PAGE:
OR WAIT 15 SECS
Here’s five things to take away from Anthem’s launch of PBM IngenioRx.
On January 30, Anthem announced that it will change its pharmacy benefit manager (PBM) from Express Scripts to its newly-created PBM IngenioRx on March 1 rather than December 31, 2019-its original contract date. Anthem will begin to transition members in quarter two of 2019. Anthem was able to terminate its agreement with the PBM sooner because of the Cigna acquisition of Express Scripts.
Here are five takeaways that healthcare executives should know about the decision.
1. Anthem will gain more control
Anthem stated that operating its own PBM will give the health plan full control over development and strategy when it comes to what drugs are in the insurer’s preferred list of prescriptions.
“This will enable the insurer to manage formularies in a way that controls costs and directs otherwise non-price sensitive patients to lower cost drugs at lower copays,” says Rupa S. Lloyd, shareholder and attorney at GrayRobinson, a law and lobbying firm. “By not having control over a drug list, a brand can sometimes cost the same or less, thereby causing a patient to pick a drug that actually costs the insurer more without realizing there’s a lower cost option.”
Related article: Cigna-Express Scripts Deal: 5 Takeaways for Health Execs
Rodney K. Adams, JD, a law professor at University of Richmond Law School in Virginia, says that the more vertical integration a company has, the more it can control its strategy and costs, and hopefully reduce costs. “By using big data, it is likely to be able to better analyze drugs’ effectiveness,” he says.
2. The combination will drive Anthem’s strategy
Anthem said that its decision will accelerate its “whole person health strategy,” which is proven to reduce the total cost of care. Lloyd thinks this could occur, because PBMs generally handle pharmacy benefits and health plans control medical benefits. “By combining the two, it would naturally enhance the possibilities of a whole person approach,” she says. “When a health plan has access to claims data from both sources, it can identify patterns and potential negative interactions, or if drugs prescribed to treat one ailment may create others.”
3. There could be growing pains
Cigna says that Anthem’s decision will likely disrupt its members because of the size and scope of the migration. “Building technology, processes, and immediately scaling a PBM operation is naturally going to be more error prone and less efficient,” says Nathan Ray, senior principal in West Monroe Partners’ healthcare practice. “But in the 12- month timeline, appropriately capable systems from IngenioRx and conservative applications of account management should get Anthem up to speed quickly. The quicker they get to scale, the faster they will yield benefits.”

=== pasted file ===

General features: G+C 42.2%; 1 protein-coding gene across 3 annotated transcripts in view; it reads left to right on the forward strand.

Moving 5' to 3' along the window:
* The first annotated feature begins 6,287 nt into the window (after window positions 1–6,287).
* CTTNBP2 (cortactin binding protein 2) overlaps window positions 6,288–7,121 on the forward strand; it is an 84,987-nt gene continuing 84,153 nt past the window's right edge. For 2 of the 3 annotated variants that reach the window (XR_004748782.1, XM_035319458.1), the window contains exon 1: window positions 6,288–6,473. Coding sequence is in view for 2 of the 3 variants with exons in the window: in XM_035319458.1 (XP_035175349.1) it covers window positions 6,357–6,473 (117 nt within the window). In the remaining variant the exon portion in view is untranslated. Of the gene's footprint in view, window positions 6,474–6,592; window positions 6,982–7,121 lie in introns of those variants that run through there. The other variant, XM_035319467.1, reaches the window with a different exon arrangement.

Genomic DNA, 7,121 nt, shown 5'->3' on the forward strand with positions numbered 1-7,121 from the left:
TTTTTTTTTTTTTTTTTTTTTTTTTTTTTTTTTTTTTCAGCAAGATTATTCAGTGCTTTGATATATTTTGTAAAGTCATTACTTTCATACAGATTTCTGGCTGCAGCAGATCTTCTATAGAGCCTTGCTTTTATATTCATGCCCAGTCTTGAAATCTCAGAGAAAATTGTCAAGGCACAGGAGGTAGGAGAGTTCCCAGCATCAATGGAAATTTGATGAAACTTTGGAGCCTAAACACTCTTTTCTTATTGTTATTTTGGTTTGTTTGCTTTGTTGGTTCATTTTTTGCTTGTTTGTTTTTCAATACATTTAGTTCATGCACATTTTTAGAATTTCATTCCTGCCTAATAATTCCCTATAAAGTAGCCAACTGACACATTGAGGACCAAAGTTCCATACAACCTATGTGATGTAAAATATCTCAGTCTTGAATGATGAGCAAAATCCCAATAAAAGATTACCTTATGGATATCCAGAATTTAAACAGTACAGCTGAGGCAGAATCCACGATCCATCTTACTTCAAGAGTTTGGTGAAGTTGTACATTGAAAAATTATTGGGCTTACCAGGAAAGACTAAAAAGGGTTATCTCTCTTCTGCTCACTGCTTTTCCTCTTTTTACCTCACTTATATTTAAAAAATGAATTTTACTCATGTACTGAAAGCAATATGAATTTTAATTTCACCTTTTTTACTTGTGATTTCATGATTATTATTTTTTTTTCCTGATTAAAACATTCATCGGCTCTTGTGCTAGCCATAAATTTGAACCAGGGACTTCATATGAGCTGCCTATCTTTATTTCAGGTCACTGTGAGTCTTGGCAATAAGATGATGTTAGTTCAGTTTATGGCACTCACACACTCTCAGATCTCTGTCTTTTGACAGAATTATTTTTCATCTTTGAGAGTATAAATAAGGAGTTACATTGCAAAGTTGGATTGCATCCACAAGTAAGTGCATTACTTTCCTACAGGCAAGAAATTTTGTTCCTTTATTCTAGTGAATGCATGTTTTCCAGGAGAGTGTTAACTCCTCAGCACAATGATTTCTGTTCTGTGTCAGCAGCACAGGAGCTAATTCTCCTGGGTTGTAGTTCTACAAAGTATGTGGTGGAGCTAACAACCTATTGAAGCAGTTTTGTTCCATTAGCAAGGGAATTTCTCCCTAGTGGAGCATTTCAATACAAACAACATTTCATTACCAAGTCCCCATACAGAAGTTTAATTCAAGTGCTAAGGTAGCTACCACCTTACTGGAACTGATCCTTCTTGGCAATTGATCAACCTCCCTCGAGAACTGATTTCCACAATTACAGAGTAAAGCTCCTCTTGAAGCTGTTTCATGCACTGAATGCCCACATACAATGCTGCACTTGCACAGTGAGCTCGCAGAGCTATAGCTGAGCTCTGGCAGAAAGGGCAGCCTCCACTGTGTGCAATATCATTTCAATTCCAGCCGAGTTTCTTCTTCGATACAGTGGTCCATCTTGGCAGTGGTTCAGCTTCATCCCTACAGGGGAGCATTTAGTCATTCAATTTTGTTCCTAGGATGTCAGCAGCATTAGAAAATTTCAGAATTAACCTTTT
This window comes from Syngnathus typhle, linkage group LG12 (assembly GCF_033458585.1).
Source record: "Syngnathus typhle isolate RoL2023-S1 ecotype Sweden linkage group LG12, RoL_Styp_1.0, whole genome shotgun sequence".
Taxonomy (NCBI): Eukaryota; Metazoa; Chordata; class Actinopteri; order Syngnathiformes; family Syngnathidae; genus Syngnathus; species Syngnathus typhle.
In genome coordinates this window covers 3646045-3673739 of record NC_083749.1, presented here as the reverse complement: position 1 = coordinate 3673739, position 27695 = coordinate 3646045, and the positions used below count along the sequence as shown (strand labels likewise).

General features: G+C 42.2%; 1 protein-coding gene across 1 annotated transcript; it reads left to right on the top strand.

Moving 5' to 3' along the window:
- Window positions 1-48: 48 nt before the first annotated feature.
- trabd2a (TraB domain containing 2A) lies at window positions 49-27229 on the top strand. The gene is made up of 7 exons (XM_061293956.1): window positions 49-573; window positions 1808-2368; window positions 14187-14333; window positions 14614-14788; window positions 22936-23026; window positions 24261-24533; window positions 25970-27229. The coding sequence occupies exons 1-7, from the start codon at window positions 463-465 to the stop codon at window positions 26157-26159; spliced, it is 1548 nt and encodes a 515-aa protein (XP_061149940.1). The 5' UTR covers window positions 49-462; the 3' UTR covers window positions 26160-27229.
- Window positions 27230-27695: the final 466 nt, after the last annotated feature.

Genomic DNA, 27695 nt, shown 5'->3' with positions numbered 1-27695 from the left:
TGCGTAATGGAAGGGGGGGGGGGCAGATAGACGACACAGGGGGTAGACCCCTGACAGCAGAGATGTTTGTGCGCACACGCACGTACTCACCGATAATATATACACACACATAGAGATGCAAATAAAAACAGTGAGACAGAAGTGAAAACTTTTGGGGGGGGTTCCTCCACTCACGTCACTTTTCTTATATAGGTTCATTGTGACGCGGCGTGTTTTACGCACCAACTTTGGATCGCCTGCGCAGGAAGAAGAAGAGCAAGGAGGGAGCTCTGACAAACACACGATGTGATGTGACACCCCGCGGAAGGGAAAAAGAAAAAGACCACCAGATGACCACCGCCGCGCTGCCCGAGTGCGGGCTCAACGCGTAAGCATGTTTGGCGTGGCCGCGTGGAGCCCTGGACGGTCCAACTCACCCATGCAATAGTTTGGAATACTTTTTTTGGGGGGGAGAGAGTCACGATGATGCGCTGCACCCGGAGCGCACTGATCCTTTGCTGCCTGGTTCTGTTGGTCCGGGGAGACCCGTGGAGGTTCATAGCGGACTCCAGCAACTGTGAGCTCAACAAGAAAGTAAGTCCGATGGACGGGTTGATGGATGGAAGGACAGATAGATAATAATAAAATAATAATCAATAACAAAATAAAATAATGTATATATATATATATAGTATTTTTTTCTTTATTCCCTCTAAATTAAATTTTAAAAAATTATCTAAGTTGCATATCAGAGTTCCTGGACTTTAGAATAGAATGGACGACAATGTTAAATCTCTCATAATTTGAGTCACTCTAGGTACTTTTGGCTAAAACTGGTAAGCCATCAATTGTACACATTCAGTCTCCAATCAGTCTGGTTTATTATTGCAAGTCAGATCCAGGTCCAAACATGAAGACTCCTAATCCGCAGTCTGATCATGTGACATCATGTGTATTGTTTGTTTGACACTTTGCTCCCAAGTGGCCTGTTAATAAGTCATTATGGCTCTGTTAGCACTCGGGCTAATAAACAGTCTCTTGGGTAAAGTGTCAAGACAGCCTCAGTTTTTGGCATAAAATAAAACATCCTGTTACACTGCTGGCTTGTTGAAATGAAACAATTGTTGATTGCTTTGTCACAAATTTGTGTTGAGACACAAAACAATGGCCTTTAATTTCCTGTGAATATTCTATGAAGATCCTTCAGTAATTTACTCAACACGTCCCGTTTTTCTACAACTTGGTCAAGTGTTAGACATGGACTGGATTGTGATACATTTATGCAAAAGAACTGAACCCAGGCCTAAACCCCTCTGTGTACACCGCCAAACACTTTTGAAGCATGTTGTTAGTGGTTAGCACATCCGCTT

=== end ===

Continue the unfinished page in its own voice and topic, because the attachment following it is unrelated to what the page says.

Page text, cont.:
But ultimately, Anthem's members could benefit from reduced costs through better pricing and formulary management in the medium term, and potentially have better adherence and whole person health as the insurer finds ways to analyze and better engage members in improving their health, Ray adds.
4. Vertical integration could hurt Anthem
Anthem’s move could have some negative effects on the insurer itself. “By reducing the market share of a PBM from providing services for several insurers down to one, an insurer may face a weaker negotiating position with pharmaceutical companies. However, Anthem is a significant player in the market,” Adams says. “As an insurer becomes more vertically integrated in providing healthcare services, the more exposed it becomes to anti-trust and anti-competitive behavior claims.”
Furthermore, “As an insurer takes on more aspects of providing healthcare, it becomes liable for more regulatory compliance with state and federal laws as well as more liability to patients which is beyond what insurers typically face,” Adams adds.
5. Anthem’s move could have negative effects for its members
“Ideally, vertical integration would reduce costs to consumers,” Adams says. “However, there are plenty of recent examples where monopoly or oligopoly power has led to consumers suffering dramatic increases in prices as well as decreased choices because of reduced competition. In addition, if a captive PBM has reduced negotiation power, then a consumer covered by the insurer may not have a needed medication available or it may be at an unaffordable price.”
With the health insurer in control, Lloyd says that patients may find themselves pushed into generic options to get the best value. “But as long as there is oversight to ensure generics have similar efficacy as the brand, this strategy shouldn’t have negative outcomes,” she says.
Karen Appold is a medical writer in Lehigh Valley, Pennsylvania.